A place for more stuff
Two artists and two shows take summer residence at Humanities Center Gallery
It is not surprising that digital artist Jesus Ramirez gives his current exhibit in CSU, Chico’s Trinity Hall the simple, understated title, More Stuff. The talented artist comes across as a very humble man.
Ramirez is the man responsible for the large mural commissioned by the city of Chico, “Downtown Kaleidoscope,” in Ringel Park, as well as murals in his native Mexico, among others. Now, due to time and fatigue constraints brought about by the thrice-weekly kidney dialysis he must go through, he no longer can paint with oils and watercolors, “the natural media,” like he used to.
“I’d love to be up on a scaffold painting a mural eight hours a day, but I can’t,” the 47-year-old husband and father of two says.
Ramirez was born in Jalisco, Mexico, moved to Chico in 1978 and was granted U.S. citizenship in 1985. “I don’t have time to paint with oils and watercolors any more, so I use the computer. Life deals you with different cards. You do the best with what you’ve got.”
His collection of digital paintings in the Trinity Hall show is proof positive that his “best” is excellent. There’s a striking painting of a red-and-green cactus that gives the impression of being both a watercolor and a photograph at the same time, and the powerful “Fallen Angel,” a surrealistic piece with Catholic overtones featuring a rather sensuous-looking angel “with vampire wings … being cast down to Hell” hovering above a stylized version of a bull’s horned skull. Ramirez’s work invites the viewer to wonder, to imagine and to enjoy.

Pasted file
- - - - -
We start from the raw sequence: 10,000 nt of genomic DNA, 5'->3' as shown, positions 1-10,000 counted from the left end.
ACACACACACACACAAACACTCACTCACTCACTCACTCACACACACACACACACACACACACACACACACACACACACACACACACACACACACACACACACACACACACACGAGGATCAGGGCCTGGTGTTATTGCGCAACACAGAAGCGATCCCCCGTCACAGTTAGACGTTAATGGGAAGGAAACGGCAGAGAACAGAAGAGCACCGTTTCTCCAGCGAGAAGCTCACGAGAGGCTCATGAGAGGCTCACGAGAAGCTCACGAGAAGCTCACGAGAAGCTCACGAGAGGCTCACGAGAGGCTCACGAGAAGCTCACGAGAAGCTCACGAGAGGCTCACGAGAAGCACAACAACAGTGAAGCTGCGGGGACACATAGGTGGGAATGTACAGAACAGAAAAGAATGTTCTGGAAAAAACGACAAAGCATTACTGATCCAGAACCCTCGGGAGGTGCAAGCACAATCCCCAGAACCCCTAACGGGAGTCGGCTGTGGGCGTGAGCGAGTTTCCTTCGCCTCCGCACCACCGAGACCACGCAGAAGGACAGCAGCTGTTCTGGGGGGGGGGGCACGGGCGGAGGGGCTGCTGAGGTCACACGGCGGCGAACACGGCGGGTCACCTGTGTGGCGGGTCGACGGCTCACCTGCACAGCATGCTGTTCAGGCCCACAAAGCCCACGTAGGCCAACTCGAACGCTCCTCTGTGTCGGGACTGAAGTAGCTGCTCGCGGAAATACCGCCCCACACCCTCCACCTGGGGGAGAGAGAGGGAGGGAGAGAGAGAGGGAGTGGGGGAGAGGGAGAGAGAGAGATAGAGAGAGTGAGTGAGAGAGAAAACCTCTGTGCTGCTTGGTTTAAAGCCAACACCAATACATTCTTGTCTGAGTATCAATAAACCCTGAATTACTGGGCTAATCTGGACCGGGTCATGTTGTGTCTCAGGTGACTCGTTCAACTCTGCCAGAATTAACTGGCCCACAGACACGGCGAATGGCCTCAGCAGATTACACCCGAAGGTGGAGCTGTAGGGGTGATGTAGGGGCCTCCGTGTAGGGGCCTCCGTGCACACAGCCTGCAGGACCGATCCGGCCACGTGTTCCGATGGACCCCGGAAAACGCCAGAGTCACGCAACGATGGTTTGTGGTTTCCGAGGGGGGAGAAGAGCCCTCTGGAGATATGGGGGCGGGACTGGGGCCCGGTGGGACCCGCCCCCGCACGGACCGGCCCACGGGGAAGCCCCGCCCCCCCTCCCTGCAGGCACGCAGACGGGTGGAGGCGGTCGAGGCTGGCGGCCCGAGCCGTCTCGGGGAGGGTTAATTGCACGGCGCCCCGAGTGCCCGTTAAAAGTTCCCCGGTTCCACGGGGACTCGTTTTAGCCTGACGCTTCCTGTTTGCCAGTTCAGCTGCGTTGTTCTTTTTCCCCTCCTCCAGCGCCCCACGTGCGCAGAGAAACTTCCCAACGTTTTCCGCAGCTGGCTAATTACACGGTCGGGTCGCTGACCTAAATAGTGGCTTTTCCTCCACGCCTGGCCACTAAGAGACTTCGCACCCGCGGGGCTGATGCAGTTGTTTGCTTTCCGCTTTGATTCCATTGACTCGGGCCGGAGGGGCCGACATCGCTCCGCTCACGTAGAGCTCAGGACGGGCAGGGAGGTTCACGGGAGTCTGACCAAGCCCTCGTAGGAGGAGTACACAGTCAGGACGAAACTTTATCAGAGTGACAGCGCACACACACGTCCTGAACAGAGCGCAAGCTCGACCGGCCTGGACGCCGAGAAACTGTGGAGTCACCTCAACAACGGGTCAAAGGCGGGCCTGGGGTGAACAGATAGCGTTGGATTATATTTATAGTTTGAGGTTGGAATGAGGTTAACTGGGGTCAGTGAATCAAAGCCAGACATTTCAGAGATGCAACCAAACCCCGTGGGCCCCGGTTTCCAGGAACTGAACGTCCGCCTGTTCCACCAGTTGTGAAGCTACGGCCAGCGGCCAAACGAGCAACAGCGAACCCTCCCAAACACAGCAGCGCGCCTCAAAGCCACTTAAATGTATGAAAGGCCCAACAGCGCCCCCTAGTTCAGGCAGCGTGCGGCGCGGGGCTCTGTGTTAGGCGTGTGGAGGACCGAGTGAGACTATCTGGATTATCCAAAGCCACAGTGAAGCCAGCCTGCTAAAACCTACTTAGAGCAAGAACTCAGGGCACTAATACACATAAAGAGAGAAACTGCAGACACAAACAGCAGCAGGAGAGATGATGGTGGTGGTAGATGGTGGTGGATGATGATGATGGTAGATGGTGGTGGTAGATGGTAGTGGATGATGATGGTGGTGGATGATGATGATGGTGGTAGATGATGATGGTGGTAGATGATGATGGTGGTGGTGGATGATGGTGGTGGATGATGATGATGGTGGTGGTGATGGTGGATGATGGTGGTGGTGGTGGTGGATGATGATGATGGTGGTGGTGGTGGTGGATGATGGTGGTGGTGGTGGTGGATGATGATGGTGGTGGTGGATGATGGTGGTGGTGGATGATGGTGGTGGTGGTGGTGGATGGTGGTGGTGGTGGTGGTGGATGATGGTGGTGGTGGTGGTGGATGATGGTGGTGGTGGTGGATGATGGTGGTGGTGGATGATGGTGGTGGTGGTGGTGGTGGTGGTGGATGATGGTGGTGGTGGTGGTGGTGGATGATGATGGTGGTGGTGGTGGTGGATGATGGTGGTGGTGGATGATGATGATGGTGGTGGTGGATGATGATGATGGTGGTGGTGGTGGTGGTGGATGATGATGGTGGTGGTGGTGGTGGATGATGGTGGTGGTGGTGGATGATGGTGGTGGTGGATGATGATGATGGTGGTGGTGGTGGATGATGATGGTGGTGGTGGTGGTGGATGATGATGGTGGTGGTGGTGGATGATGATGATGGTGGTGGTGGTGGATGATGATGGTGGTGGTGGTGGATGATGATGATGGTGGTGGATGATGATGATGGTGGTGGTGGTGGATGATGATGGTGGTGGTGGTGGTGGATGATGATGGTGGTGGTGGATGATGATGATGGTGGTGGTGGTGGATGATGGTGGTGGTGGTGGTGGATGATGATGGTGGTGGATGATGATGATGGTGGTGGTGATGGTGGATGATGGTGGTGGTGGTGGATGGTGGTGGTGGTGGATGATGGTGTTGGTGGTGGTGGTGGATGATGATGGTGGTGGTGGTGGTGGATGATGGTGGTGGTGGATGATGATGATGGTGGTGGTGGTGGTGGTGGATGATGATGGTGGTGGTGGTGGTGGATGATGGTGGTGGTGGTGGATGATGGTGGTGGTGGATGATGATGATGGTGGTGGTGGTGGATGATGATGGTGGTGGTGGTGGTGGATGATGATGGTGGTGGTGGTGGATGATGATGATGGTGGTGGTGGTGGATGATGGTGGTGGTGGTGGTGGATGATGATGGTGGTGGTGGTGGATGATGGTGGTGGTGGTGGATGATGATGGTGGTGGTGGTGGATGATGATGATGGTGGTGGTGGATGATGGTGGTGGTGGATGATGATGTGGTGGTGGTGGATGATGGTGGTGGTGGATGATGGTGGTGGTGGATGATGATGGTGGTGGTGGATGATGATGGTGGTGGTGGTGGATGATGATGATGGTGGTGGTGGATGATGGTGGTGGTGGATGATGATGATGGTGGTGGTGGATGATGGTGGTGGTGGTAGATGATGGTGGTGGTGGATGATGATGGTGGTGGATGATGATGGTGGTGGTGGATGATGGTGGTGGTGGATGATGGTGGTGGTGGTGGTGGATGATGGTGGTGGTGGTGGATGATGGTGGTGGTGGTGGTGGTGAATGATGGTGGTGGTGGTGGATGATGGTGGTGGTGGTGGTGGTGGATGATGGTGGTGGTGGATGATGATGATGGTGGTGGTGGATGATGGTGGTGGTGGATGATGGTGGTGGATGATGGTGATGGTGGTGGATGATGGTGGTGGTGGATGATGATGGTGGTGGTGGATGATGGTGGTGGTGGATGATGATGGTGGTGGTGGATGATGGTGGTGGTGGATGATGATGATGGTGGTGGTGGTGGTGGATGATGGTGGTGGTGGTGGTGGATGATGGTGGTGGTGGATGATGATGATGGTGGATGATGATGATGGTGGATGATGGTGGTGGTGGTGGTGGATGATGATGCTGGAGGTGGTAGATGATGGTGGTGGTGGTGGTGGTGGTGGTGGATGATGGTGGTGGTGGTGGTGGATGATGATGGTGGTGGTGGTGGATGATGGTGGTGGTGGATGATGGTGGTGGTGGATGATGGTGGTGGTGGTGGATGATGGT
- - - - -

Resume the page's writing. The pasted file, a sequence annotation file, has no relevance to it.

“I don’t claim to be really philosophical about my paintings. … I try to put my feeling into [my paintings],” the passionate Ramirez points out. Of “Cyberman,” another surrealistic piece depicting the writhing legs and arm of a man (which brought to mind Christ for this viewer), Ramirez says simply, “It is an interpretation of energy, what’s happening in hi-tech. Again, I’m not going to get too philosophical about it.”
Ramirez’ Humanities show partner is encaustic painter and registered art therapist Cynthia Schildhauer. Also currently showing her artwork at Chico Paper Co. and in Sacramento, Schildhauer arrived at her collection of 10 pieces—Places—after reading a book on mathematics, A Beginner’s Guide to Constructing the Universe, by Michael Schneider.
“I was kind of seeking a peaceful understanding of life,” Schildhauer starts out. After going through what she cautiously refers to as some “family chaos,” the mother of two found the respite and healing she was looking for by reading Schneider’s book, which chapter by chapter lays out, in essence, the meaning of life according to numbers, to mathematical principles, and then interpreting what she read into Places.
The pieces in are numbered “One” through “Ten.” The first nine are large, colorful paintings done in the encaustic method of painting with molten wax. “Ten” is simply a white pedestal with a plain white deck of cards—"a full deck"—sitting atop it.
“I painted them in that order,” Schildhauer points out. “It was a very synchronistic compulsion,” given that her brother-in-law had just given her the copy of Schneider’s book at the very time that she most needed the spiritual guidance that the book provided her.
Schildhauer stands before “Two,” a dream-like painting with the numerically appropriate price of $1244.22 that gives one the feeling of being inside a room looking out onto a moonlit alley at the same time that it draws the viewer into studying the mathematical principle represented in the intersecting circles at its center. Its title card quotes Bob Dylan ("Everybody’s shouting, ‘Which side are you on?'") as well as Schneider: “Two is the only case where the addition of a number to itself yields the same result as it does multiplying it by itself.”
“It’s all about relationship,” Schildhauer states, as she motions to the two intersecting circles. “For reflection of a complete number one, you need to have two,” she somewhat mystically adds.